February 15, 2015. Gov. Andrew Cuomo’s budget proposal takes some positive steps forward in clearly acknowledging, for the first time in his tenure, the incredible child poverty and income inequality that exist in our generally affluent state. He also wisely recognizes the need to give greater property tax relief to those who need it most rather than spreading it too thinly.
However, for every step forward the governor takes in addressing some critical issues, he takes two steps back by continuing his austerity spending at a time when we need to be investing in New York and by conditioning positive proposals on toxic and often unrelated requirements.
The governor should scrap his self-imposed two percent state spending cap. State tax revenues, total wages, and personal income are projected to grow by four to six percent annually over the next four years. There is no reason to hold annual spending growth below two percent if it means that we are under-investing in education and poverty reduction.
The sheer magnitude of continued “unspecified” spending cuts forced by the two percent spending cap—$1.7 billion in fiscal year 2017, $3.3 billion in 2018, and $4.8 billion in 2019—will inevitably starve our schools and public universities and prevent our state from making the investments needed to expand opportunities for those struggling to lift themselves out of poverty.
In the governor’s “Let’s Make a Deal” budget proposal, too many of the otherwise good public policy initiatives are linked to the acceptance of bad policy that in some cases undermines the initial proposal and in others is utterly unrelated to it. This represents Albany wedge politics at its worst.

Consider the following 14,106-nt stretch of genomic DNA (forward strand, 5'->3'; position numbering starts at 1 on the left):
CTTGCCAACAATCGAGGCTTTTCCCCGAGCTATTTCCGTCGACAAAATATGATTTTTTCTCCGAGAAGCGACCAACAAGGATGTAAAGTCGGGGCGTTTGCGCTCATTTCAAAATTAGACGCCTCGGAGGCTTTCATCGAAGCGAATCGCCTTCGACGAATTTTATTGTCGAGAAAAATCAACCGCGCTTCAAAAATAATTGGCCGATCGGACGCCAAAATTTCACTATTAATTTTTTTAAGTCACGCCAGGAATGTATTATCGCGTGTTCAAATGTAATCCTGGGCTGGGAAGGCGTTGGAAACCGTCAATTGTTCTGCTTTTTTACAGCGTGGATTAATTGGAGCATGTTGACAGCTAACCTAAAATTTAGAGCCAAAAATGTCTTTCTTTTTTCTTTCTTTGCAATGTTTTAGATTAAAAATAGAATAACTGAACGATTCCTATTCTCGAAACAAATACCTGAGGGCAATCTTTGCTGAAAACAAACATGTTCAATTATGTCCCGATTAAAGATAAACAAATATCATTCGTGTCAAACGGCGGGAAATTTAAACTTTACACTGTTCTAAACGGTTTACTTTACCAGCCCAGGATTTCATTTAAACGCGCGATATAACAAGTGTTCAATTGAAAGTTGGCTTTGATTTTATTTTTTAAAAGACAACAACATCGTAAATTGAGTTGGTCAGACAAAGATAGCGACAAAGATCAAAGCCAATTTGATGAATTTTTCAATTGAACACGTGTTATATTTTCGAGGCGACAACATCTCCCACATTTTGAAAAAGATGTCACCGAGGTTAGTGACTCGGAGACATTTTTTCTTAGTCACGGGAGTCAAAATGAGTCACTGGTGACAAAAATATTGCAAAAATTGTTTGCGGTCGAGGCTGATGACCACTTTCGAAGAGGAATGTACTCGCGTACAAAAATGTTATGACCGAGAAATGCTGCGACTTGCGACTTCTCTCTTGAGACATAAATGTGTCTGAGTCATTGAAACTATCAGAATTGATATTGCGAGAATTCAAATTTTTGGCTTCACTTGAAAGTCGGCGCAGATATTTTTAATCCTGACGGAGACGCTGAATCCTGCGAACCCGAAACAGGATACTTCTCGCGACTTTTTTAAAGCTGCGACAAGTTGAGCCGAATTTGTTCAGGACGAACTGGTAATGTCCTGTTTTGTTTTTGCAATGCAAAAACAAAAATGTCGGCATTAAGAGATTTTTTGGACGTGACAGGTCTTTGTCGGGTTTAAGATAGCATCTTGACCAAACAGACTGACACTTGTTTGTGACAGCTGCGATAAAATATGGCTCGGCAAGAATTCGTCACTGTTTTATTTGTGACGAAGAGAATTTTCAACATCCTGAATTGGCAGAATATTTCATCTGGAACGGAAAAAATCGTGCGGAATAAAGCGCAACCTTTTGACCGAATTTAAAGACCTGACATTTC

The governor proposes increasing education funding by $1.1 billion (only half of the $2-plus billion that nearly every education and student-focused organization in the state is demanding), but only if the Legislature agrees to draconian education reforms that mistakenly blame teachers for poor student outcomes in underfunded, high need, low wealth districts. We need more education funding in high needs districts and a serious investment of state funds in combatting child poverty if we are to improve graduation rates.
The governor proposes a property tax relief plan — a circuit breaker — that wisely ties a family’s property tax burden to its income level, targeting meaningful relief to over one million New Yorkers that need it the most. However, he destructively links this relief to local compliance with a misguided property tax cap, and he funds the needed tax relief with future surpluses predicated on billions of unspecified future spending cuts that will be required by his self-imposed two percent state spending cap.
Similarly, the DREAM Act is a clear win for the state, with a modest cost and a strong return on investment. But, rather than support it outright, he ties it to the misguided and controversial Education Investment Tax Credit, which provides the greatest economic benefits to the wealthiest New Yorkers and allows private interests to dictate education spending.
This year, New York state faces the extraordinary situation of having a surplus of $5.4 billion, funds resulting from settlements related to banking industry malfeasance. The governor proposes allocating a portion of the $5.4 billion in bank settlement funds to much-needed infrastructure repairs, as is highly appropriate. However, the executive budget also includes a proposal to divert $1.5 billion of this money to a “cut throat” competition among the seven upstate Regional Economic Development Councils, with all seven competing for three pools of $500 million. Upstate economic development is a crucial state priority, but what’s needed is a smart overall strategy for development, not an approach that pits one region against another.
The governor dubs his budget an Opportunity Agenda for New York. There are, however, far too many missed opportunities in this budget proposal. What New York really needs is a Shared Opportunity Agenda, one that will benefit all New Yorkers. We must devote more resources and apply less politically encumbered policy to our schools, to our communities, and to strengthening our safety net if we are to truly combat income inequality in our state.